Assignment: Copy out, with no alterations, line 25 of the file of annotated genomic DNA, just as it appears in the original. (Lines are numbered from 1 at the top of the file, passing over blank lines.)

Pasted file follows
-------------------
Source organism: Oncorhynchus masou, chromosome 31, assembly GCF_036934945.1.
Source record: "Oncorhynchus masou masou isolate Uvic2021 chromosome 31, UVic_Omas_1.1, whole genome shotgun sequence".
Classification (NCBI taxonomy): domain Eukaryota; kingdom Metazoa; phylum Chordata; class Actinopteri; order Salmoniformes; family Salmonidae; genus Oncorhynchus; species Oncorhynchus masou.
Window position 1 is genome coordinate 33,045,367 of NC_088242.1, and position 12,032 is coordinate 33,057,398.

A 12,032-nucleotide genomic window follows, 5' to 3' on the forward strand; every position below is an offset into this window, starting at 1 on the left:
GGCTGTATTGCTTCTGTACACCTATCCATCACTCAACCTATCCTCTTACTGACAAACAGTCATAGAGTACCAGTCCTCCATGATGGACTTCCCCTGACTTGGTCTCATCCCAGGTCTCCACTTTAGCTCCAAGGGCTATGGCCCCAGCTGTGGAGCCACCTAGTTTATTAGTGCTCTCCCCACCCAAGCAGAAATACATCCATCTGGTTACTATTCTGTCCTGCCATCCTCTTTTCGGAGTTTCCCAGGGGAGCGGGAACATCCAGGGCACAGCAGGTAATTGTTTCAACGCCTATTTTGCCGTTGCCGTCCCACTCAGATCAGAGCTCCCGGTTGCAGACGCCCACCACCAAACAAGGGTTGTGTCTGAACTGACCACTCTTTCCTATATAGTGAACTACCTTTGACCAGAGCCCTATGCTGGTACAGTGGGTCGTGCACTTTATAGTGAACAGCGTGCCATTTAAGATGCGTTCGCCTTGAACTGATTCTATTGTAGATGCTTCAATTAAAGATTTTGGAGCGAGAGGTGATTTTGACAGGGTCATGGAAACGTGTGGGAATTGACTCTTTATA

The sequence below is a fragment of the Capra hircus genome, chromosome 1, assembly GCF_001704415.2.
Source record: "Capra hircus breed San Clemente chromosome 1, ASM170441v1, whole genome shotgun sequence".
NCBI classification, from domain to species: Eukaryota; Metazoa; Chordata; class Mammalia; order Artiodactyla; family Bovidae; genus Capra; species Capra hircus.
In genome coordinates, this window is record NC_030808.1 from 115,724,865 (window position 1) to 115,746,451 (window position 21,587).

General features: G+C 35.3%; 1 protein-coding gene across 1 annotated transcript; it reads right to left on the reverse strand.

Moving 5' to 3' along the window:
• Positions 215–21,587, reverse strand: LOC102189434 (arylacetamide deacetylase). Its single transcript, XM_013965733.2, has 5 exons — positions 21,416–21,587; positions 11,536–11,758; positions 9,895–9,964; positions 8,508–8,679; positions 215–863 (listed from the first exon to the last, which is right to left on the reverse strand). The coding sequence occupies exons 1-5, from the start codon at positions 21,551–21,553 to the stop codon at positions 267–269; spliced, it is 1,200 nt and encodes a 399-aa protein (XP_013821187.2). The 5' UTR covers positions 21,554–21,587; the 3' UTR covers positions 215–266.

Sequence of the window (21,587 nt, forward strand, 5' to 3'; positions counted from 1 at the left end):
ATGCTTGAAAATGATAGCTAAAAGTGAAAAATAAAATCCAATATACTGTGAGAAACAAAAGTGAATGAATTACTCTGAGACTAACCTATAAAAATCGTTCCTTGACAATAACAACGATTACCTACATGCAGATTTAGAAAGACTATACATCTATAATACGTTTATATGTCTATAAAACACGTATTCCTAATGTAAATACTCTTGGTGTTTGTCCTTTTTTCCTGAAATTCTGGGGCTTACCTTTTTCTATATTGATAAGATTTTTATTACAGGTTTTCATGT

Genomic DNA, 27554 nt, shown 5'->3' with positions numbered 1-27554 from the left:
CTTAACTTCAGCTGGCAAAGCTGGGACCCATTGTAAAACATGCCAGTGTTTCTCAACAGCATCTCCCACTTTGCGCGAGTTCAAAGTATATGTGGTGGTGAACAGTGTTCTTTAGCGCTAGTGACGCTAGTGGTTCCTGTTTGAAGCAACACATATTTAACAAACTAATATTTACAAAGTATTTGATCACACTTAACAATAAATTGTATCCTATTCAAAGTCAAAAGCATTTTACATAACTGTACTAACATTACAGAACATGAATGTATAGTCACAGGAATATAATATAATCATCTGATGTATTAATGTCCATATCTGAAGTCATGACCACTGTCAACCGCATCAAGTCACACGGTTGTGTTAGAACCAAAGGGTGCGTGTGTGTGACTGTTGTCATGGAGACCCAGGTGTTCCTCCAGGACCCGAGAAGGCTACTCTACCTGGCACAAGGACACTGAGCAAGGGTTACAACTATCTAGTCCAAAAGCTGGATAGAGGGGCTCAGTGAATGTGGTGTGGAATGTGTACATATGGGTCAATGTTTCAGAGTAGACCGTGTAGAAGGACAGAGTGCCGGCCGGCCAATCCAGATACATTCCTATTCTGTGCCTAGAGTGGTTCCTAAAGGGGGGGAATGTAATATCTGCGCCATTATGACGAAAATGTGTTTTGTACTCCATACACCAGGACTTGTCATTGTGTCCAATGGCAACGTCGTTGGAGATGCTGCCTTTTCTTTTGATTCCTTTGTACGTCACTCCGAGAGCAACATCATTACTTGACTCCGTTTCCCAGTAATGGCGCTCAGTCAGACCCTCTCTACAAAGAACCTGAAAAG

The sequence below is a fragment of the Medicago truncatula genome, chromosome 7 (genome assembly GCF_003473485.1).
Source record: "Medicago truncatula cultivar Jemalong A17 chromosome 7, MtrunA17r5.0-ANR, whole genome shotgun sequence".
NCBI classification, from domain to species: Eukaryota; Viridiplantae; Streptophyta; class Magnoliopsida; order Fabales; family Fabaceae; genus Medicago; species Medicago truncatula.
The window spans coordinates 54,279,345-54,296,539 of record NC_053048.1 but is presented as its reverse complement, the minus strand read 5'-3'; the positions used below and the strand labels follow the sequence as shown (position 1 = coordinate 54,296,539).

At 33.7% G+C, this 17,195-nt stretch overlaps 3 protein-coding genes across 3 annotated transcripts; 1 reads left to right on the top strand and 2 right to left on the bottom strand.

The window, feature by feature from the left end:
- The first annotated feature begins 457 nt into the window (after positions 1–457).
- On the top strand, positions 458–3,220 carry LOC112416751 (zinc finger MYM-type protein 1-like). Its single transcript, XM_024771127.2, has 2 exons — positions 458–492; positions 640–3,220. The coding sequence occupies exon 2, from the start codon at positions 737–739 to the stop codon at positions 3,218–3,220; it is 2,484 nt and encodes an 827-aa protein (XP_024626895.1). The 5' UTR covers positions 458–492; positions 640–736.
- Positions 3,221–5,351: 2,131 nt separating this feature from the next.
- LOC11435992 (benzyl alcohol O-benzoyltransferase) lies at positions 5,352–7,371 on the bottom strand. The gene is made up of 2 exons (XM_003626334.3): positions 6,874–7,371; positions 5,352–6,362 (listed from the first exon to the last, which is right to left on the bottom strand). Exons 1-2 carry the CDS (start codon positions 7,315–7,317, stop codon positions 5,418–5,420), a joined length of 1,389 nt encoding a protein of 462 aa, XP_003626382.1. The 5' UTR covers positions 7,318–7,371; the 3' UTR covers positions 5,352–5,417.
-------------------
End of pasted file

- On the top strand, positions 458–3,220 carry LOC112416751 (zinc finger MYM-type protein 1-like). Its single transcript, XM_024771127.2, has 2 exons — positions 458–492; positions 640–3,220. The coding sequence occupies exon 2, from the start codon at positions 737–739 to the stop codon at positions 3,218–3,220; it is 2,484 nt and encodes an 827-aa protein (XP_024626895.1). The 5' UTR covers positions 458–492; positions 640–736.